Article | Intelligent Investment

Student accommodation on the fast-track to recovery

June 2022 saw a record number of international student applications for Australia. CBRE’s Sameer Chopra and Rosie Young take a closer look at the numbers and sentiment surrounding purpose-built student accommodation.

November 9, 2022

By Sameer Chopra Rosie Young


After one of the most challenging periods for student services around the world, demand conditions are starting to show renewed signs of life in Australia’s student accommodation sector. 

This fresh outlook comes as student arrivals spike and residential rents continue to rise with further improvements expected into 2023. International student arrivals hit 41,070 in September 2022 and are currently tracking at just 25% below the September 2019 level. 


A further jump is anticipated given the record number of international student applications received in June, with Australia retaining its position as an attractive destination for parents to send their children to study whilst other parts of the world are impaired by geo-political concerns and economic challenges.  Canberra and Perth are currently picking up a slightly higher share of student arrivals, which could have an outsized impact on these markets.  

In tandem, student accommodation rents, which were impacted by high vacancies during 2021, have rebounded faster than expected, with average rents tracking above 2019 levels in many locations. This trajectory is expected to continue into 2023 as rental growth continues in the private residential sector, making Purpose Built Student Accommodation (PBSA) an attractive alternative.  

As students typically favour living close to their campus, tight vacancies in the current residential market, particularly in inner-city locations, might also see students remain in student accommodation for longer. As these factors come into play, we’re expecting higher gross income streams for the student living sector over the next two to three years.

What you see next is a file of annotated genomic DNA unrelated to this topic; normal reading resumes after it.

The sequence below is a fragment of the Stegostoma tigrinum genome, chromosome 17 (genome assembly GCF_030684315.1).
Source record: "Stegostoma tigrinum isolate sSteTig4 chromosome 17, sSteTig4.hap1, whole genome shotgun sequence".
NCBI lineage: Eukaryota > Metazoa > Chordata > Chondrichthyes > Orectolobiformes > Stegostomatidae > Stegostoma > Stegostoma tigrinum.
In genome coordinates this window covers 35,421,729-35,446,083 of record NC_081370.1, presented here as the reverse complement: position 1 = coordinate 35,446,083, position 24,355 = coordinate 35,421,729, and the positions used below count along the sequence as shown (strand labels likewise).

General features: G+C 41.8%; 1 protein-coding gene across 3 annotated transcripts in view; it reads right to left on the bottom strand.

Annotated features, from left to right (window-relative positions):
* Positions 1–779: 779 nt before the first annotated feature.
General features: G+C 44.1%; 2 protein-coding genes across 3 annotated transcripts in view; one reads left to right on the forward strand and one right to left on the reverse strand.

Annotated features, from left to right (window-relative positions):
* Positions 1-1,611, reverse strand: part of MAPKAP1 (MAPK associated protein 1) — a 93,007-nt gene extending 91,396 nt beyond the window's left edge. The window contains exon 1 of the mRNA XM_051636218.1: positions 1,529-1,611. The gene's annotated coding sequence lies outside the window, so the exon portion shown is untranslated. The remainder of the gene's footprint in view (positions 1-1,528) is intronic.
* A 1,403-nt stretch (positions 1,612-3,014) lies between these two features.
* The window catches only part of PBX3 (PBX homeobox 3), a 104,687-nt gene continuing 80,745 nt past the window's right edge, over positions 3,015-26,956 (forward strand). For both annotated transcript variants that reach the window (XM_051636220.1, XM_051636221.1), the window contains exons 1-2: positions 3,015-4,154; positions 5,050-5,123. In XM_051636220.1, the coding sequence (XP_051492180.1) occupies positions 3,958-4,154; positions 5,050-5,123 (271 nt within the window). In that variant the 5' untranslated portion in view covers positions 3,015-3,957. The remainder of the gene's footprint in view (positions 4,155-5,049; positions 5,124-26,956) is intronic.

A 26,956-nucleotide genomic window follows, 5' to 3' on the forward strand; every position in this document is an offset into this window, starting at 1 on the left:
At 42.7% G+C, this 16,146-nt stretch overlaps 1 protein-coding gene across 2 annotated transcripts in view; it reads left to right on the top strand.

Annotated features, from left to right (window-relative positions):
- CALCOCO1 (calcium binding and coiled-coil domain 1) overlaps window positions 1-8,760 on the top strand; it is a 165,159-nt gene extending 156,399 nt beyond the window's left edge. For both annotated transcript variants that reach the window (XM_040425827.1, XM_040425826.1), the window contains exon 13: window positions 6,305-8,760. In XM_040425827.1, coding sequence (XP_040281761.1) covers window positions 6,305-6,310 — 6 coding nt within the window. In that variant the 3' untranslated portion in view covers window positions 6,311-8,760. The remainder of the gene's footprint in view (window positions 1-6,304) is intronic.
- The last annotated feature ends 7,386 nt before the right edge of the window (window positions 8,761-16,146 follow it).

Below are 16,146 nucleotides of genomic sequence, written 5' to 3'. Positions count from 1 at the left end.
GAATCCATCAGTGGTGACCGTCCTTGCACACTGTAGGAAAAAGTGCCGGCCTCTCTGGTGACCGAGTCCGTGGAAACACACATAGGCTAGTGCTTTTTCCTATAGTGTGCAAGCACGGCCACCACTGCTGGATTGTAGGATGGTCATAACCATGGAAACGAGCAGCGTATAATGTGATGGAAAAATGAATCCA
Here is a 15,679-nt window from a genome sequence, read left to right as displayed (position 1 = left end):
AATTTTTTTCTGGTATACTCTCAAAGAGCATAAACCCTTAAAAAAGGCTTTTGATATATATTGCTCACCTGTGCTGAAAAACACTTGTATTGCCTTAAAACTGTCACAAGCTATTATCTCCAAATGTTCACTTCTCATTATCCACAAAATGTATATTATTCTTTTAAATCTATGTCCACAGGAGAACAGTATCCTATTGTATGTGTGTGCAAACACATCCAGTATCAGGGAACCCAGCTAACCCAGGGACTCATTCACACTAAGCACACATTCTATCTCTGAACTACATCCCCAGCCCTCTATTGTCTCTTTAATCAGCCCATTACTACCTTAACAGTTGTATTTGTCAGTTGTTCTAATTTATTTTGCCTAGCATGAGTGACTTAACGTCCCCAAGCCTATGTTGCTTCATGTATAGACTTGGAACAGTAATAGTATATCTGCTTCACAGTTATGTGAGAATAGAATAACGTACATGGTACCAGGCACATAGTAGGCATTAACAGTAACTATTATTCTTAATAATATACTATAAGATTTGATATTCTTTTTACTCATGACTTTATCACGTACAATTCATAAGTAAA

Student accommodation operator sentiment  

Local PBSA operators have been ready and waiting for Australian borders to reopen. As one of the hardest hit sectors during the pandemic, Australia’s student accommodation industry is heavily reliant on international students. There is still a delay in returning Chinese students who tend to target higher price accommodation as well as being major occupiers in PBSA buildings. Operators have been able to pivot by targeting other nationalities and domestic students to achieve full occupancy despite the Chinese segment not yet returning to pre-pandemic levels. 

This new rebound has been stronger than what operators were forecasting with initial predictions of a return to 95% occupancy levels over two to three years. That bounce back is effectively happening already and much of it is driven by the tightening of vacancy rates in the wider residential market. While it’s important to note that students do have the option between living in apartments and PBSA properties, the low vacancy rates in the former means that there is more potential for student accommodation housing. Students that might have gone into the private residential market are now turning to PBSA instead. 

Smaller cities gaining more attention